On the day we file bankruptcy, we try to keep your combined bank accounts below a total balance of about $300, because there is a good chance that the bk trustee will order you to turn over the money in your account on the date of filing. That means that if your payday is on a Friday, then we want to file bk on a Thursday when you don’t have much money left in your account.
Certain monies, retirement accounts in pensions, 401ks, and IRAs are generally protected in bankruptcy. You could have $50,000 in your 401k, and that can be exempted (protected) in bankruptcy. However, there are no good Utah exemptions for cash on hand (like money in the bank account).
There are various investment apps like Acorns and Stash, which allow you to put pennies or more into investment accounts. If the money is going into a 401k or IRA, it may be protected. However, most of these accounts are simply investment accounts with no retirement exemptions. In other words, if you have $500 in your Acorns account, you may have to turn that over the bk trustee after you file, because it is simply cash on hand.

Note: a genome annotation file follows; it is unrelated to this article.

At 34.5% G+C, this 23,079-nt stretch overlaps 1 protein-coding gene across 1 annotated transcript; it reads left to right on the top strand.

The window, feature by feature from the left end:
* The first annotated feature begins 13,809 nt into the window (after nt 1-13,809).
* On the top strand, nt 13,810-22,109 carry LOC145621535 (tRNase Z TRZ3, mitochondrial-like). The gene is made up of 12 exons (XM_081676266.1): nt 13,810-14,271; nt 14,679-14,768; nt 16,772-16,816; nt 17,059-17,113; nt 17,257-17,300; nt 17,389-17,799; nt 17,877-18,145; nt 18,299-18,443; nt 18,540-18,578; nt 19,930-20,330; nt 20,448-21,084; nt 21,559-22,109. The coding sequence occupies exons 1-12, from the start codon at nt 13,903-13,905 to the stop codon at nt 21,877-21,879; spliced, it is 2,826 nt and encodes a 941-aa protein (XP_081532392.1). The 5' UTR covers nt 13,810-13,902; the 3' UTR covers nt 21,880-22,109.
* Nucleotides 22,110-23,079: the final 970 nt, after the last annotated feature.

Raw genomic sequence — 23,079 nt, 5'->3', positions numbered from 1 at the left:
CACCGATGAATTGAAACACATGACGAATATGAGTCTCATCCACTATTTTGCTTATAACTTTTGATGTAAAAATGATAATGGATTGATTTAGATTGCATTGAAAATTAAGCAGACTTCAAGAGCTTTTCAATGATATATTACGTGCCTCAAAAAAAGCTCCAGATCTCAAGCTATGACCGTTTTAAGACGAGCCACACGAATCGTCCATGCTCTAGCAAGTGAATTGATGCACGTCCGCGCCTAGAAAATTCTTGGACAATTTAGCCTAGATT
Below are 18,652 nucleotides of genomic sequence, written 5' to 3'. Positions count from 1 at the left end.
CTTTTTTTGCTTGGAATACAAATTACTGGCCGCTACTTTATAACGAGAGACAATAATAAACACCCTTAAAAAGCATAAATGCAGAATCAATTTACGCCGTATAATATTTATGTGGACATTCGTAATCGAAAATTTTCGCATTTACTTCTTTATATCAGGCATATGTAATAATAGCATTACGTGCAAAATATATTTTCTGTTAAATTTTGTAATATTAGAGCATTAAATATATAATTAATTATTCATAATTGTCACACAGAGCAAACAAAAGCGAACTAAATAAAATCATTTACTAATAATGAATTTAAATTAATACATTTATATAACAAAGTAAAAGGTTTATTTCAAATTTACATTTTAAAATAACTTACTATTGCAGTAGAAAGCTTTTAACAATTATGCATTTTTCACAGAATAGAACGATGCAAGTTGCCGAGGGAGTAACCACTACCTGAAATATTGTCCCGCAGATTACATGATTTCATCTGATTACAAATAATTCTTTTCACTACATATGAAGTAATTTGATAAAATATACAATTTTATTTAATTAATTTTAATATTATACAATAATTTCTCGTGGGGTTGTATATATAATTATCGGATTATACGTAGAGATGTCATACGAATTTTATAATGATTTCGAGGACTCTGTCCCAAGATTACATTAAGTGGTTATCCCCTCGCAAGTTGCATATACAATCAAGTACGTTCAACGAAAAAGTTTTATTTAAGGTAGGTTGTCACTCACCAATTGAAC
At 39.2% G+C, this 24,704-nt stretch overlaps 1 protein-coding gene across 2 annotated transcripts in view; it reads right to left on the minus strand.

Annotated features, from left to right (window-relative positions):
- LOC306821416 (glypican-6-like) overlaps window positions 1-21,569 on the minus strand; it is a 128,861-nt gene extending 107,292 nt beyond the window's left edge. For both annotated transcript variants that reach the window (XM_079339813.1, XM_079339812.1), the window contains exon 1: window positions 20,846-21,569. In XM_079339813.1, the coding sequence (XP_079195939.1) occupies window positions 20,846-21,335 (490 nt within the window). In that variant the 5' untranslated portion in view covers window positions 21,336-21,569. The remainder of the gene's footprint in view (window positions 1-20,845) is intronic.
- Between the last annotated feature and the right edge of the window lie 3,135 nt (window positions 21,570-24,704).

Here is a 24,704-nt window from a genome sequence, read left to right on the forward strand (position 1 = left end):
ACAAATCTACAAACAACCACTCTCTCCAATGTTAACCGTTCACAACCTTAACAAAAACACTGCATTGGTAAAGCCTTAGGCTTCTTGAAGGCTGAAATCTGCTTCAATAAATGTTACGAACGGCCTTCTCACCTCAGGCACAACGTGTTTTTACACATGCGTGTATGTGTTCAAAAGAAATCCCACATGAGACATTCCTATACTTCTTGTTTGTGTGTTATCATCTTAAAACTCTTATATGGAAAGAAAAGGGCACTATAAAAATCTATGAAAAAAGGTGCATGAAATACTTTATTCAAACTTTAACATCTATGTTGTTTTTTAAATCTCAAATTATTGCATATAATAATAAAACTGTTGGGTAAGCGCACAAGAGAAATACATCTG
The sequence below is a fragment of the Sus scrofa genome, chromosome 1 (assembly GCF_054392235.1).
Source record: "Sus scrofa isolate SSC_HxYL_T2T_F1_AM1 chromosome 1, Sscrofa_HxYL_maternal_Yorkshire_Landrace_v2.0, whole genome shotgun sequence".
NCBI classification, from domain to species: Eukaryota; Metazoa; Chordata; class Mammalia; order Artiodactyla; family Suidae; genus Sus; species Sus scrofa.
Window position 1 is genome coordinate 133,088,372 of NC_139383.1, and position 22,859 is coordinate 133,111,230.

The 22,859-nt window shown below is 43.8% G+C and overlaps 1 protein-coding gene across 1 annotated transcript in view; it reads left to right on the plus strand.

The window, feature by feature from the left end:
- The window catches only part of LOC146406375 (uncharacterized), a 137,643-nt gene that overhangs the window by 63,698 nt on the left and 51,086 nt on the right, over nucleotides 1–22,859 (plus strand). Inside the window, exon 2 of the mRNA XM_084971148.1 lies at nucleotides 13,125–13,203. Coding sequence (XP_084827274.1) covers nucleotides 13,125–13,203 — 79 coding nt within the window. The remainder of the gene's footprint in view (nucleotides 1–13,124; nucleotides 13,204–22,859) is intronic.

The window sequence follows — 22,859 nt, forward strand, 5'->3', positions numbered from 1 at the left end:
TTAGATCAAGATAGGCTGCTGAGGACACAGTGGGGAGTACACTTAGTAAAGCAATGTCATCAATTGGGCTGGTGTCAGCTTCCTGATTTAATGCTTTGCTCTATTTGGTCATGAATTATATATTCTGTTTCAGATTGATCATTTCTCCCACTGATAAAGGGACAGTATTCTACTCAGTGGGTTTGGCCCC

And yes, the trustee can order you to cash out your investment app monies and turn the cash over to him.
Can you hide it?
First off, that’s bankruptcy fraud. Don’t commit fraud! Disclose all of your assets so that you can get a real discharge of your debts and get a fresh start.
Second, the bk trustee has been doing this much, much longer than you have, and he can smell a lie. When we meet with the bk trustee, he will ask for your bank statements for that last month, and sometimes for the last 6 months. Those bank statements will clearly disclose that you’ve been stashing money away like a chipmunk stashes acorns. (See what I did there with Stash and Acorns)?
What to do?
If you have investment accounts, tell your bankruptcy attorney before you file. He will help you figure out if you can protect them, if you should liquidate them, or if it’s not a big deal. But definitely don’t lie, and don’t try to hide anything.